New BookWillard Oliver pays homage to August Vollmer, the Father of American Policing, in his latest book.
Vollmer, the former police chief of Berkeley, CA, ushered in a new era of professionalism in policing, which led to the first criminology program at the University of California, Berkeley in 1916, the forerunner of criminal justice and criminology programs today.
“The very reason we are here today is because of Vollmer,” Oliver said.
In addition to promoting education for his officers, Vollmer is credited with modernizing local policing agencies by collaborating with others to launch the first free-standing police crime lab in Los Angeles and to introduce the polygraph exam as well as one-way radios in his department. Vollmer was the first to use hot spot policing in 1924 to target high crime areas, a popular practice not routinely used until the 1990s.
“He took others’ ideas and improved upon them,” said Oliver, a professor in the Department of Criminal Justice and Criminology “Early on, he put all his officers on bicycles to answer calls more quickly. When the automobile was introduced, all of his officers had cars to make them more mobile.”
Vollmer came from humble beginnings. After fighting in the Spanish American War, Vollmer was appointed a postal carrier in Berkeley. In 1904 while on his route, he stopped a runaway rail car before it plowed into a commuter train filled with people. Celebrated as a hero, Vollmer was urged to run for town marshal to replace the corrupt incumbent, who represented the old guard of politicized policing at the turn of the century. Vollmer was elected and then became police chief when the community adopted its city charter 1909. He also served a year as police chief in Los Angeles.
Oliver has been fascinated by Vollmer since a freshman in college at Radford University. After completing his book, A History of Crime and Justice in America, Oliver set out to read a biography of August Vollmer. All he could find was a short book, similar to the G-men series written for youth, from the 1960s. “Since I didn’t find one, I decided to write one,” Oliver said.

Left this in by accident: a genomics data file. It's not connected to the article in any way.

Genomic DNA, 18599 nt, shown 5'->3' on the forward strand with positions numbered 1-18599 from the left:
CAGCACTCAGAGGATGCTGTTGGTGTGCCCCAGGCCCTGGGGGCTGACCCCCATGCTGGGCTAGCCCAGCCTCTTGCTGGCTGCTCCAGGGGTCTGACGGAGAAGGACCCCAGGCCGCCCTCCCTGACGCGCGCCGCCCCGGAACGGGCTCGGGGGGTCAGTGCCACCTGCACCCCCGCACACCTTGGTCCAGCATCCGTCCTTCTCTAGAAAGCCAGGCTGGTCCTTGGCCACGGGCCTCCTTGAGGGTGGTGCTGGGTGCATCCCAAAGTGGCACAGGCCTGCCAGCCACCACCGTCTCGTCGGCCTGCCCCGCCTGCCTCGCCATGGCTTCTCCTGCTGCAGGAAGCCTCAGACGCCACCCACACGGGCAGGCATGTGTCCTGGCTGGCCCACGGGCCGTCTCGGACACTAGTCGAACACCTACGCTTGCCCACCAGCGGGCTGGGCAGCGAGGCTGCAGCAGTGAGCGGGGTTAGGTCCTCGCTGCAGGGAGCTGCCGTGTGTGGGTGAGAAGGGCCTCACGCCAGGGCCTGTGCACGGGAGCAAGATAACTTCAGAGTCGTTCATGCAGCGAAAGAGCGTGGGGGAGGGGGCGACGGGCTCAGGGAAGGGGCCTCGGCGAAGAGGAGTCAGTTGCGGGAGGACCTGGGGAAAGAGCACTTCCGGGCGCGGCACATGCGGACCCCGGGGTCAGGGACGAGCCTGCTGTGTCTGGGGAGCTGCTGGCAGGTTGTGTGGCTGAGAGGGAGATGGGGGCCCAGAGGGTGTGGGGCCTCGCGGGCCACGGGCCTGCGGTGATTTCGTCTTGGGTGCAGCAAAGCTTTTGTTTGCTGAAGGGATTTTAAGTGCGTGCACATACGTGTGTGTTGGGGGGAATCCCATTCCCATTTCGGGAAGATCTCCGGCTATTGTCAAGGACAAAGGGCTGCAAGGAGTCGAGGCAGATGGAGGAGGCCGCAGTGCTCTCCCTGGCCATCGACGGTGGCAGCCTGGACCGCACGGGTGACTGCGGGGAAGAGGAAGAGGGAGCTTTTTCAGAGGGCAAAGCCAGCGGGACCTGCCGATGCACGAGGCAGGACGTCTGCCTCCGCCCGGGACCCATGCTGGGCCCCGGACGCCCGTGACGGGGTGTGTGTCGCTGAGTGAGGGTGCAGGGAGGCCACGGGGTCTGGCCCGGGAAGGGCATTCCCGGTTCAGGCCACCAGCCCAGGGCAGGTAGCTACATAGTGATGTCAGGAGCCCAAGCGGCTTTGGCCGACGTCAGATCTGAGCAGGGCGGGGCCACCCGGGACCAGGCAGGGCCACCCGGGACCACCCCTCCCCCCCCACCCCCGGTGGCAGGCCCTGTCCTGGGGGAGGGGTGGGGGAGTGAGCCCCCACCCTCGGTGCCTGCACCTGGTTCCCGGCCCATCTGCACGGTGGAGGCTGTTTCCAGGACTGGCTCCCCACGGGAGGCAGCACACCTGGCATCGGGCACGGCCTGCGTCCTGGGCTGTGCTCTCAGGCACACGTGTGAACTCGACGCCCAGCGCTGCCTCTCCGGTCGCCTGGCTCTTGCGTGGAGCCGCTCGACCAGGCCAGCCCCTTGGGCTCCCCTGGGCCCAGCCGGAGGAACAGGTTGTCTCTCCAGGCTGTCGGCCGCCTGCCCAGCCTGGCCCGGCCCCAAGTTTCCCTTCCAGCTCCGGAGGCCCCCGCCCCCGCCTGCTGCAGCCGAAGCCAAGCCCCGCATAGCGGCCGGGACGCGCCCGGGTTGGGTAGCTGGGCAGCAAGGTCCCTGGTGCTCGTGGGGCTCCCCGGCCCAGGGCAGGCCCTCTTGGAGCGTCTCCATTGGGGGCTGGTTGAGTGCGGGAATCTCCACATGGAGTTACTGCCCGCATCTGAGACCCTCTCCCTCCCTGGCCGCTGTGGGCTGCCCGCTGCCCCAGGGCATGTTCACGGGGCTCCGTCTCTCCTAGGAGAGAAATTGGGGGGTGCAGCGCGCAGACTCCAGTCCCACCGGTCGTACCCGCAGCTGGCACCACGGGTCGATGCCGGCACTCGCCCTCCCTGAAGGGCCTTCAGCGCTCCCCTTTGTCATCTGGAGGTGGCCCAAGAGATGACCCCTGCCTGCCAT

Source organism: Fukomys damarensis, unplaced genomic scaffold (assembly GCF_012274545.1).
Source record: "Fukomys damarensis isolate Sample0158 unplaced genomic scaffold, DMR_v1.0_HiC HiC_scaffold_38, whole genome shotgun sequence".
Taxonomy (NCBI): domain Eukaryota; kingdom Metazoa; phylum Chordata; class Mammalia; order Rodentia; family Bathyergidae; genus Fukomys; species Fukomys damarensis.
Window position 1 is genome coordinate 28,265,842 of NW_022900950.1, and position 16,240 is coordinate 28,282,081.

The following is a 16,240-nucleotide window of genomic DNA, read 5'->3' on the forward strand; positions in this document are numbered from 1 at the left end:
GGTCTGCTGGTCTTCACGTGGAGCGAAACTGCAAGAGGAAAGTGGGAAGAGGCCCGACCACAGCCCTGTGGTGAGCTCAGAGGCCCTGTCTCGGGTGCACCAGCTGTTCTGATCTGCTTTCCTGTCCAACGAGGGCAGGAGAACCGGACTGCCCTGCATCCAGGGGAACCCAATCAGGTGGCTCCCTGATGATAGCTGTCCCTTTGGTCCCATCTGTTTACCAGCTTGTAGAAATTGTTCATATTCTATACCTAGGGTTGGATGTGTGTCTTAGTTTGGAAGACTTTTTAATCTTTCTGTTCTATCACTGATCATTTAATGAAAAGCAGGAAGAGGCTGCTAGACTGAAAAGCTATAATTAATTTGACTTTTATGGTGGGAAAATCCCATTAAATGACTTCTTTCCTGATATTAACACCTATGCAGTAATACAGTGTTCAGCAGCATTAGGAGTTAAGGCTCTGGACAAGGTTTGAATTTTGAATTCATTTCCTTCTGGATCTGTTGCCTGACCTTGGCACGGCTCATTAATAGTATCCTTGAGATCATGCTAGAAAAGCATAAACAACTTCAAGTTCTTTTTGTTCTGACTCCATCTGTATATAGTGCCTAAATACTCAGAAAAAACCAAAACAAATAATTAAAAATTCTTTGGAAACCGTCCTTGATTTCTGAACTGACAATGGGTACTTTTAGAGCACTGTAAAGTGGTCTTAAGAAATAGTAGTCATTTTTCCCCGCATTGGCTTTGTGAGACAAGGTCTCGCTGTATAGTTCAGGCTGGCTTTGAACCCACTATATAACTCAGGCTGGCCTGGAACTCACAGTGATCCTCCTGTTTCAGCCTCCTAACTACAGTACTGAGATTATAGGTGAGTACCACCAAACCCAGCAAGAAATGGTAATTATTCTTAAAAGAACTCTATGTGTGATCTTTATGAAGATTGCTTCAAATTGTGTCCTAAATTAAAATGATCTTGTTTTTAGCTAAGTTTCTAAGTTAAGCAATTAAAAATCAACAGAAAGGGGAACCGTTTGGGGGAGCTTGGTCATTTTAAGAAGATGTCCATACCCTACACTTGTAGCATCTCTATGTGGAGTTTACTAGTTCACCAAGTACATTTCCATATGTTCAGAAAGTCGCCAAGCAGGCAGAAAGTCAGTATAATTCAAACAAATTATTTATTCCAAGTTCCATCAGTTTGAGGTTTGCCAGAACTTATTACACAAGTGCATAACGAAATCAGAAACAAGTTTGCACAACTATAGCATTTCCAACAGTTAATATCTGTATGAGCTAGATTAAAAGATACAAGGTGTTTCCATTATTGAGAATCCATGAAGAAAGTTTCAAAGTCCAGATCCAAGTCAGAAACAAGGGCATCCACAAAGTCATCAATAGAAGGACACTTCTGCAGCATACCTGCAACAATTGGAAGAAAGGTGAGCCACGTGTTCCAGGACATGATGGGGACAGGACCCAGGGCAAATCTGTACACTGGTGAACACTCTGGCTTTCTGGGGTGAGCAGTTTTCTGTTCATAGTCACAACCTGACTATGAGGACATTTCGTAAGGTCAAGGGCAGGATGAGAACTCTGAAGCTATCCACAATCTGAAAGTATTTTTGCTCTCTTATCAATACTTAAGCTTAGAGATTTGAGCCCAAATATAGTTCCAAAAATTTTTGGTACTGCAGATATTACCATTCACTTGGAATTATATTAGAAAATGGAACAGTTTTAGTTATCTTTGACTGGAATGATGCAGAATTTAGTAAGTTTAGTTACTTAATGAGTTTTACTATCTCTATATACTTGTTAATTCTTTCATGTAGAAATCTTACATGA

Oliver browsed news archives and found 17,000 listings for “August Vollmer.” He eventually ended up with 10,000 newspaper articles on Vollmer. He spent seven weeks at the library at the University of Berkeley, reading through Vollmer’s papers. He also spent days working at the Berkeley Police Department, sifting through historical records in the department.
The result is an 800-page book written in popular biographical style.
“He’s even a more fascinating character than I thought,” said Oliver. “I found stories that I never heard before and pictures that have never been seen before. The real secret that I found is that no one called him August Vollmer. Everyone called him ‘Gus.’ To children, he was ‘Uncle Gus.’ And to police officers, he was simply ‘The Chief.’”
Through his research, Oliver discovered Vollmer was a humanitarian, treating prisoners with dignity and respect.
“Prisoners really loved him,” said Oliver. “He would talk to them and correspond with them. If someone was getting let out of jail, he would make sure they had a good, full, hot meal because he knew it might be days before they may have another one. If it was cold, he would give them a wool blanket. He didn’t look down on them or ridicule them. He saw them as a person who made a mistake, and he encouraged them to do something productive with their life.”
Despite his successes, Vollmer’s life ended at age 79 by suicide. Oliver didn’t shy away from the topic; instead he explored potential reasons behind it through both his supporters and detractors.
For Oliver, the book was clearly a labor of love.
“Some of his ideas and his influences, we still see in policing today,” said Oliver. “He was certainly a man ahead of his time.”
August Vollmer: The Father of American Policing is available from Carolina Academic Press.